Ancient Monuments

History on the Ground

This site is entirely user-supported. See how you can help.

Woodeaton village cross

A Scheduled Monument in Woodeaton, Oxfordshire

Approximate Location Map
Large Map »
Street or Overhead View
Contributor Photos »

If Google Street View is available, the image is from the best available vantage point looking, if possible, towards the location of the monument. Where it is not available, the satellite view is shown instead.

Coordinates

Latitude: 51.8037 / 51°48'13"N

Longitude: -1.2255 / 1°13'31"W

OS Eastings: 453498.240999

OS Northings: 211959.992002

OS Grid: SP534119

Mapcode National: GBR 8YD.WGR

Mapcode Global: VHCXG.PXZM

Entry Name: Woodeaton village cross

Scheduled Date: 23 March 1949

Last Amended: 12 November 1996

Source: Historic England

Source ID: 1015176

English Heritage Legacy ID: 28158

County: Oxfordshire

Civil Parish: Woodeaton

Traditional County: Oxfordshire

Lieutenancy Area (Ceremonial County): Oxfordshire

Church of England Parish: Woodeaton

Church of England Diocese: Oxford

Details

The monument includes the remains of a village cross, situated in the middle
of the village of Woodeaton, on the original village green.
The cross, which is Listed Grade I, has a base of two square steps, rather
than the more usual three steps.
These are constructed of oolite blocks and measure up to 2m across. The steps
support a square socket stone into which is set a 3.6m high shaft. All but a
small fragment of the head of the cross has been lost.

MAP EXTRACT
The site of the monument is shown on the attached map extract.
It includes a 1 metre boundary around the archaeological features,
considered to be essential for the monument's support and preservation.

Source: Historic England

Reasons for Scheduling

A standing cross is a free standing upright structure, usually of stone,
mostly erected during the medieval period (mid 10th to mid 16th centuries AD).
Standing crosses served a variety of functions. In churchyards they served as
stations for outdoor processions, particularly in the observance of Palm
Sunday. Elsewhere, standing crosses were used within settlements as places for
preaching, public proclamation and penance, as well as defining rights of
sanctuary. Standing crosses were also employed to mark boundaries between
parishes, property, or settlements. A few crosses were erected to commemorate
battles. Some crosses were linked to particular saints, whose support and
protection their presence would have helped to invoke. Crosses in market
places may have helped to validate transactions. After the Reformation, some
crosses continued in use as foci for municipal or borough ceremonies, for
example as places for official proclamations and announcements; some were the
scenes of games or recreational activity.
Standing crosses were distributed throughout England and are thought to have
numbered in excess of 12,000. However, their survival since the Reformation
has been variable, being much affected by local conditions, attitudes and
religious sentiment. In particular, many cross-heads were destroyed by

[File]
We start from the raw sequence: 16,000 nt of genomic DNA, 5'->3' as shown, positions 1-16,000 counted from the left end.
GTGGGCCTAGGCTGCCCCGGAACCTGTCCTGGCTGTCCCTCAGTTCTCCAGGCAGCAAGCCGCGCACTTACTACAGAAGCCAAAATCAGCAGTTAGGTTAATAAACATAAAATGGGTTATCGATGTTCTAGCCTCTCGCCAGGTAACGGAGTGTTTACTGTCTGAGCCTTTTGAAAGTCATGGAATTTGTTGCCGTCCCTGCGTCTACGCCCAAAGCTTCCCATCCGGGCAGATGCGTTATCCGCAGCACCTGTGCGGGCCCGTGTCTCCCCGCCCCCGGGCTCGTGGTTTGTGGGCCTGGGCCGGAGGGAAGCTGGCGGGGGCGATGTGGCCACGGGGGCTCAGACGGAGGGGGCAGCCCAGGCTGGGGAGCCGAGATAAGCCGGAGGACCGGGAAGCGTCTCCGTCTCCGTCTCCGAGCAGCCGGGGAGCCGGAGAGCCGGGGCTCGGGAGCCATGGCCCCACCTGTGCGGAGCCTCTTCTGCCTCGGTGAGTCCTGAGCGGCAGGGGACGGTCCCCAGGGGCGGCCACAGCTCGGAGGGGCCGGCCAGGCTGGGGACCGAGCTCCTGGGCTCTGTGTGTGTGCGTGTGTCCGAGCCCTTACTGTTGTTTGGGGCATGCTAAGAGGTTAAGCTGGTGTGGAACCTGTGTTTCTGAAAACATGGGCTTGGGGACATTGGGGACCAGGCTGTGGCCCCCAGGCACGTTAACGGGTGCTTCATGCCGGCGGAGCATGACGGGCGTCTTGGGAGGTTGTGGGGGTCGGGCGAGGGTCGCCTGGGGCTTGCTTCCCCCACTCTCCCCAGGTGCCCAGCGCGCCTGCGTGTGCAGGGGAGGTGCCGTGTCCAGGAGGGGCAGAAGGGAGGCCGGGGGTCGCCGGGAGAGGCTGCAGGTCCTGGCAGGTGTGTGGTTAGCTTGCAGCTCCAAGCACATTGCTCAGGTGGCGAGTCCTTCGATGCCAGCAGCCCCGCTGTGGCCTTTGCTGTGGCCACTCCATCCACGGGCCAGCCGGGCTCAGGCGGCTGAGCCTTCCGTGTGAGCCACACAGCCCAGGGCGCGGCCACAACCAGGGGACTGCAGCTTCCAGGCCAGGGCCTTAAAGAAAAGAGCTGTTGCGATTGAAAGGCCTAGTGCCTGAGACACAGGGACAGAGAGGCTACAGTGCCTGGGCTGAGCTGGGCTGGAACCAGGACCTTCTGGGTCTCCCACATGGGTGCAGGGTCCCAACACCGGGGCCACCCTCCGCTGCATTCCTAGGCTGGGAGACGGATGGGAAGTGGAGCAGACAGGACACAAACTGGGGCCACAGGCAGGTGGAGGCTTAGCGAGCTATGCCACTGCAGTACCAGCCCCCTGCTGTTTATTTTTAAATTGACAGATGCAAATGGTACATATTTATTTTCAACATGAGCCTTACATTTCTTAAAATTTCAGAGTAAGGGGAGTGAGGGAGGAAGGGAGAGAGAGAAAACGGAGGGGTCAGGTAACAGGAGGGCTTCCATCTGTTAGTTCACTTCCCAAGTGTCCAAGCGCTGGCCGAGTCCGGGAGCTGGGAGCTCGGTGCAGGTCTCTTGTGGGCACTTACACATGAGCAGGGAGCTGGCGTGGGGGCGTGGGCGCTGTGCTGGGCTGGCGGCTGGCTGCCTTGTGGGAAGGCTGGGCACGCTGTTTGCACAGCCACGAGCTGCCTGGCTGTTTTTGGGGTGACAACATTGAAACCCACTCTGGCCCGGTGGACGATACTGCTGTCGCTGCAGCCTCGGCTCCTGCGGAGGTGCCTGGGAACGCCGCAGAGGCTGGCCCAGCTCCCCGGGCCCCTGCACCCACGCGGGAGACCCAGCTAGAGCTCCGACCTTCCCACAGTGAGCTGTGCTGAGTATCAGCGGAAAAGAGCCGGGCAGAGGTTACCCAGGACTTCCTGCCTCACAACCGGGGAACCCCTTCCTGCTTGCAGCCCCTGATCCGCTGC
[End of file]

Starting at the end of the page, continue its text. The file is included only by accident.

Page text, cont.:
iconoclasts during the 16th and 17th centuries. Less than 2,000 medieval
standing crosses, with or without cross-heads, are now thought to exist. The
oldest and most basic form of standing cross is the monolith, a stone shaft
often set directly in the ground without a base. The most common form is the
stepped cross, in which the shaft is set in a socket stone and raised upon a
flight of steps; this type of cross remained current from the 11th to 12th
centuries until after the Reformation. Where the cross-head survives it may
take a variety of forms, from a lantern-like structure to a crucifix; the more
elaborate examples date from the 15th century. Much less common than stepped
crosses are spire-shaped crosses, often composed of three or four receding
stages with elaborate architectural decoration and/or sculptured figures; the
most famous of these include the Eleanor crosses, erected by Edward I at the
stopping places of the funeral cortege of his wife, who died in 1290. Also
uncommon are the preaching crosses which were built in public places from the
13th century, typically in the cemeteries of religious communities and
cathedrals, market places and wide thoroughfares; they include a stepped base,
buttresses supporting a vaulted canopy, in turn carrying either a shaft and
head or a pinnacled spire. Standing crosses contribute significantly to our
understanding of medieval customs, both secular and religious, and to our
knowledge of medieval parishes and settlement patterns. All crosses which
survive as standing monuments, especially those which stand in or near their
original location, are considered worthy of protection.

The Woodeaton village cross stands in its original location at the centre of
the village. The ground beneath and around its base will contain
archaeological evidence relating to its construction and use.

Source: Historic England

Sources

Other
PRN 1328, C.A.O., Woodeaton Village Cross, (1993)
Title: Ordnance Survey 1:10000 Series
Source Date: 1980
Author:
Publisher:
Surveyor:
SP 51 SW

Source: Historic England

Other nearby scheduled monuments

AncientMonuments.uk is an independent online resource and is not associated with any government department. All government data published here is used under licence. Please do not contact AncientMonuments.uk for any queries related to any individual ancient or schedued monument, planning permission related to scheduled monuments or the scheduling process itself.

AncientMonuments.uk is a Good Stuff website.